All that said, take it for what you like, I would get a practice boat for maybe a couple thousand dollars (in USD value) and sail it like you stole it for a while. Then, when you have at least a few months at the helm, you will know more about what you really want in the bigger one and what you definitely can do without.

My two cents...
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Old 17-10-2016, 23:27   #4
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Re: Newbie Questions

Great advice thanks SailingFan and Sea Dreaming really appreciate it. Will definitely try to get some time in the water to learn and see what I do and dont like.
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Old 18-10-2016, 05:32   #5
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Re: Newbie Questions

Greetings and welcome aboard the CF, adz.
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Old 18-10-2016, 05:47   #6
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Re: Newbie Questions

Hi Adz007 and welcome to the forum. Based on my experience which included cruising with little experience here's my take on your questions.

Quote:
Originally Posted by adz0007 View Post
Hi all,
Have never sailed but wanting to buy a boat and go cruising for 6 months. Leaving Australia an going into the pacific, Fiji, Micronesia, and anywhere there might be surf. Have a few questions please tell me if im crazy haha.

1. I will have a mate who has done a heap of sailing and can teach me as we go. Will this be enough or should I do a week sailing course as well?

Depends on how good a teacher your friend is and how good a student you and your GF are. Yes this could certainly work if your friend is a knowledgeable, experienced sailor who has the ability to impart his/her knowledge to others AND if you (and GF) have the knack and apply yourselves diligently to the task. Will help to include some independent reading and study on your own in parallel with your friend's teaching.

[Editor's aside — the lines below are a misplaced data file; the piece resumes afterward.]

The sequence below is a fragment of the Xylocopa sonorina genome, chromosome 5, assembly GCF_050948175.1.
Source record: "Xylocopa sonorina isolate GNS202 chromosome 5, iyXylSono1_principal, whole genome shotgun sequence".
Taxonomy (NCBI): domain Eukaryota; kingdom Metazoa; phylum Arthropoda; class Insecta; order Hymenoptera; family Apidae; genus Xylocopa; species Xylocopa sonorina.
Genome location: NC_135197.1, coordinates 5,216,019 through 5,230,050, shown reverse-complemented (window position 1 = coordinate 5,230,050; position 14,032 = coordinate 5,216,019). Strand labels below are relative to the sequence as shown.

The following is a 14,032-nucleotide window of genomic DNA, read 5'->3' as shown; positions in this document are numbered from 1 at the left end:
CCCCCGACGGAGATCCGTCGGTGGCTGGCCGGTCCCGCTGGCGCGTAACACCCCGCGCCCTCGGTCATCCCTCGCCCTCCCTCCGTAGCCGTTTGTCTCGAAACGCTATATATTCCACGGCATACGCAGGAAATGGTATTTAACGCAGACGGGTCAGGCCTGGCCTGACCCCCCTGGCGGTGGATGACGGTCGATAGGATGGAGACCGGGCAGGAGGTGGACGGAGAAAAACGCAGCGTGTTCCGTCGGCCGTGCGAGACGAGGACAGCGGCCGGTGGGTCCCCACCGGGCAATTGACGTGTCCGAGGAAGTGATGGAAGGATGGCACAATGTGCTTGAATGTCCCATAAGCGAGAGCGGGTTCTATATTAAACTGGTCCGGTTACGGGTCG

How long would I need to sail with someone before i can go it alone (with girlfriend but she has also never sailed)?

Same answer as above, depends.


2. Im looking at something around 35'-40' Will this be fine for blue water cruising around the pacific?

It isn't the size of the boat it's the quality. I would rather have a solid, well built 30' boat than an old, cheap, worn out, POS 40' boat.

3. I was planning to spend up to around 80,000 AUD (60,000 USD). Was thinking 60,000-70,000 on the boat then the rest for maintenance\repairs\extras\unforeseen problems. Does this sound realistic?

Hate to sound like a broken record but again, depends. Also I'm in the US and don't know the market down under. General guideline, if you get a boat in decent condition and can DIY all the repairs and upgrades then this could be a reasonable budget. If you get a boat with lots and lots of problems and you have to pay someone to do the work you could easily spend more on repairs than the purchase.

4. Newer production or older boat. I know there are 2 schools of though on this but with my budget and no experience and as a live aboard blue water cruiser in the pacific what would you choose?

Depends. Quality and condition of the boat. A good quality, well maintained older boat would be preferable to a cheap, poorly made newer boat.

5. Buy in Australia or overseas. Am I better going overseas to purchase as there is more variety and a better price? If so where is the best place to buy a boat? Or is safer/easier to just get something in Australia?

Sorry can't help you there.

Appreciate and advice and I know there is no correct answer to most of my questions but just interested to get peoples opinions. Cheers
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Old 18-10-2016, 06:10   #7
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Take the course.. as has been said.. learn how to do it right BEFORE you learn the shortcuts..
For just 2 people a max of 37ft should be ideal especially as your unskilled.. also it helps keep your draft to a minimum which is useful for a variety of reasons..
If you buy oversea's you then have the task of getting her to your cruising ground and later the extra expense's when you take her into Oz.. factor this into your decisions/costings.
Once you have your boat.. as advised.. do a fair bit of coastal sailing visiting local surf area's, anchoring, entering over bars etc before you head off to the wide blue yonder.. find your boats limits and your own.
Something like this would be perfect.. separate living spaces, smaller sails to handle, more sail options, and good for anchoring as the mizzen will hold her steady to the wind which is very handy in some places.. the only minus is the draft.. but that one can live with.